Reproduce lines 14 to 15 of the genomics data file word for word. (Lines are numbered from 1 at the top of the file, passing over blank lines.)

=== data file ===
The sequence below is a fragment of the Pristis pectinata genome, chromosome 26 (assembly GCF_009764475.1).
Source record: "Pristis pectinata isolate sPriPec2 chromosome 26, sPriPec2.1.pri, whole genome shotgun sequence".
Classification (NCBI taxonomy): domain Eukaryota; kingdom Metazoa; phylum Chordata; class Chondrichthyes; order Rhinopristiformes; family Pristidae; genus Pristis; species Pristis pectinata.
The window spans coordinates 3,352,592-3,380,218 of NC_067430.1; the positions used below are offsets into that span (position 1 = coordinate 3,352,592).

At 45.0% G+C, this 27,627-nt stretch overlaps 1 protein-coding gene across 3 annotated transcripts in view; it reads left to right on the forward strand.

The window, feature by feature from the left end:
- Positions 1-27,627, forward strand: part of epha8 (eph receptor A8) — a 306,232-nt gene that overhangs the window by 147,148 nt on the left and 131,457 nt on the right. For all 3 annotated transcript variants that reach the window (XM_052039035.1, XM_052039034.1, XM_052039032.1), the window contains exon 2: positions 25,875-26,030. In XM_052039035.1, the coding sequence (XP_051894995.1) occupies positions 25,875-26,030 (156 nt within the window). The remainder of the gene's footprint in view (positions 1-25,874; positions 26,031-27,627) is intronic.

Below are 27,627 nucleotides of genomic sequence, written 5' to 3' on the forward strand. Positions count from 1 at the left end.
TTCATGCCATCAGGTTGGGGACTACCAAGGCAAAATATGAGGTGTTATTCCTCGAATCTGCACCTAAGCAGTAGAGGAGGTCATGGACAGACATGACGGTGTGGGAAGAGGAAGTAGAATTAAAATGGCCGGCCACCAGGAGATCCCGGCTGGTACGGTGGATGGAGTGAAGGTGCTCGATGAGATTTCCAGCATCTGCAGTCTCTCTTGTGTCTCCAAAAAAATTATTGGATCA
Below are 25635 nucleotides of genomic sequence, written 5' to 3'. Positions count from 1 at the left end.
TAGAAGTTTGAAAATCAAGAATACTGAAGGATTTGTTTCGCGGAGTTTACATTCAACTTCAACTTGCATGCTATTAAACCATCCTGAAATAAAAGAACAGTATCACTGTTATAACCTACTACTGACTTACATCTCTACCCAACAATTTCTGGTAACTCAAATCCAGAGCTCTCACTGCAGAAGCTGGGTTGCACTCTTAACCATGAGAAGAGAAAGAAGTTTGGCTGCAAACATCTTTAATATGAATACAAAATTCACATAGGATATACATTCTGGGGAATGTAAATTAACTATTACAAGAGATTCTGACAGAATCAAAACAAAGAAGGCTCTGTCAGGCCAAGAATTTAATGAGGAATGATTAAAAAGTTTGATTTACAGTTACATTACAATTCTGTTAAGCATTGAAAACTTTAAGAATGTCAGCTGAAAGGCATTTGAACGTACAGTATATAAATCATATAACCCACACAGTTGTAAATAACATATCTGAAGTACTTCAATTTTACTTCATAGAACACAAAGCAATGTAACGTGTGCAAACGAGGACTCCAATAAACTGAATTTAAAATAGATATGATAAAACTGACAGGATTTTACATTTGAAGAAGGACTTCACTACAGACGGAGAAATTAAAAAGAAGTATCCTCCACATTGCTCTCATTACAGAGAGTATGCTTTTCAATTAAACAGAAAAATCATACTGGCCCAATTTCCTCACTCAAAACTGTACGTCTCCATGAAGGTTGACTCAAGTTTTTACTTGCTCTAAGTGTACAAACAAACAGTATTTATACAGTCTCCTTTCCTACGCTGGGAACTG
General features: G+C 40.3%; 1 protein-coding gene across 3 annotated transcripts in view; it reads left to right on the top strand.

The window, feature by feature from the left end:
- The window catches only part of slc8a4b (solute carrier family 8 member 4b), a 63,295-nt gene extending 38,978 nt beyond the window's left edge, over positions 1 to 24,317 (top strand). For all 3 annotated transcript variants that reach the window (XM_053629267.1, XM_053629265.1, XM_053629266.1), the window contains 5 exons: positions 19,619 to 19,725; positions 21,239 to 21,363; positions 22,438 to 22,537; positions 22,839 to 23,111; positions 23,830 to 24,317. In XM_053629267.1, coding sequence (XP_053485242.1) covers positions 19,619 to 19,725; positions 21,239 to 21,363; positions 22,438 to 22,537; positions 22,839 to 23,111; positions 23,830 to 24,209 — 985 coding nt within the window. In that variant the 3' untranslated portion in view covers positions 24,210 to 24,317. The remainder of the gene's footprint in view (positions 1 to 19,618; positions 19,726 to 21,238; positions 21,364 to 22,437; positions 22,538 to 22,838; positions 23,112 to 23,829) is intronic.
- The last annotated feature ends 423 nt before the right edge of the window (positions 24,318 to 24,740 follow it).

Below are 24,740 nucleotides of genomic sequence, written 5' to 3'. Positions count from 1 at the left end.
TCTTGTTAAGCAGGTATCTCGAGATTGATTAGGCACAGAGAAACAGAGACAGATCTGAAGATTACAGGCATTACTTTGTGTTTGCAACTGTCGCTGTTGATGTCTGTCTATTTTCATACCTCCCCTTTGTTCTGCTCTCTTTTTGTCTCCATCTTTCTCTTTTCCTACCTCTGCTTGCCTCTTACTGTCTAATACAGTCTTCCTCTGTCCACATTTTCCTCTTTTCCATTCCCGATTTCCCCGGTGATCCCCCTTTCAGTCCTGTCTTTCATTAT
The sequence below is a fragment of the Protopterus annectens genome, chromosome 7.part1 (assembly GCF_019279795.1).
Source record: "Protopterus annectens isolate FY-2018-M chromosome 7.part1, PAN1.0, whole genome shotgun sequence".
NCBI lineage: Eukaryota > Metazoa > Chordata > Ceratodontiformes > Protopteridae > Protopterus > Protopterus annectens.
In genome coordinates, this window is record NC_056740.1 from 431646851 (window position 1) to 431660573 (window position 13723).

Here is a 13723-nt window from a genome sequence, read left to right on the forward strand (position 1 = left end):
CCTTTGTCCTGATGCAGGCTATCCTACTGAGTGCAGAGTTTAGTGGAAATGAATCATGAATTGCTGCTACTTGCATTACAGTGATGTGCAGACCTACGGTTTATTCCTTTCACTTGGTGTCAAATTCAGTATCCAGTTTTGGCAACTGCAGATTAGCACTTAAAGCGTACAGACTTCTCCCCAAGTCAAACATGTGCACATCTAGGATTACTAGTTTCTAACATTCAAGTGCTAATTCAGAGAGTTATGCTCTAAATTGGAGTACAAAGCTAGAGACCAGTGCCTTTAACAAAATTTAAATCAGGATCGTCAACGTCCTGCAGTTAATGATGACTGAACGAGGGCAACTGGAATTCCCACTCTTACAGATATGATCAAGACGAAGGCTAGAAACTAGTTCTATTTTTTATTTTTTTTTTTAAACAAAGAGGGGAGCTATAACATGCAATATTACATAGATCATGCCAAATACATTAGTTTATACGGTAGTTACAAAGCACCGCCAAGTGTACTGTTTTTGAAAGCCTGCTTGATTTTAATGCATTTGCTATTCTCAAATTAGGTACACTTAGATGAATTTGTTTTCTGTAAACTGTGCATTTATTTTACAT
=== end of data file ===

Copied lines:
- The window catches only part of slc8a4b (solute carrier family 8 member 4b), a 63,295-nt gene extending 38,978 nt beyond the window's left edge, over positions 1 to 24,317 (top strand). For all 3 annotated transcript variants that reach the window (XM_053629267.1, XM_053629265.1, XM_053629266.1), the window contains 5 exons: positions 19,619 to 19,725; positions 21,239 to 21,363; positions 22,438 to 22,537; positions 22,839 to 23,111; positions 23,830 to 24,317. In XM_053629267.1, coding sequence (XP_053485242.1) covers positions 19,619 to 19,725; positions 21,239 to 21,363; positions 22,438 to 22,537; positions 22,839 to 23,111; positions 23,830 to 24,209 — 985 coding nt within the window. In that variant the 3' untranslated portion in view covers positions 24,210 to 24,317. The remainder of the gene's footprint in view (positions 1 to 19,618; positions 19,726 to 21,238; positions 21,364 to 22,437; positions 22,538 to 22,838; positions 23,112 to 23,829) is intronic.
- The last annotated feature ends 423 nt before the right edge of the window (positions 24,318 to 24,740 follow it).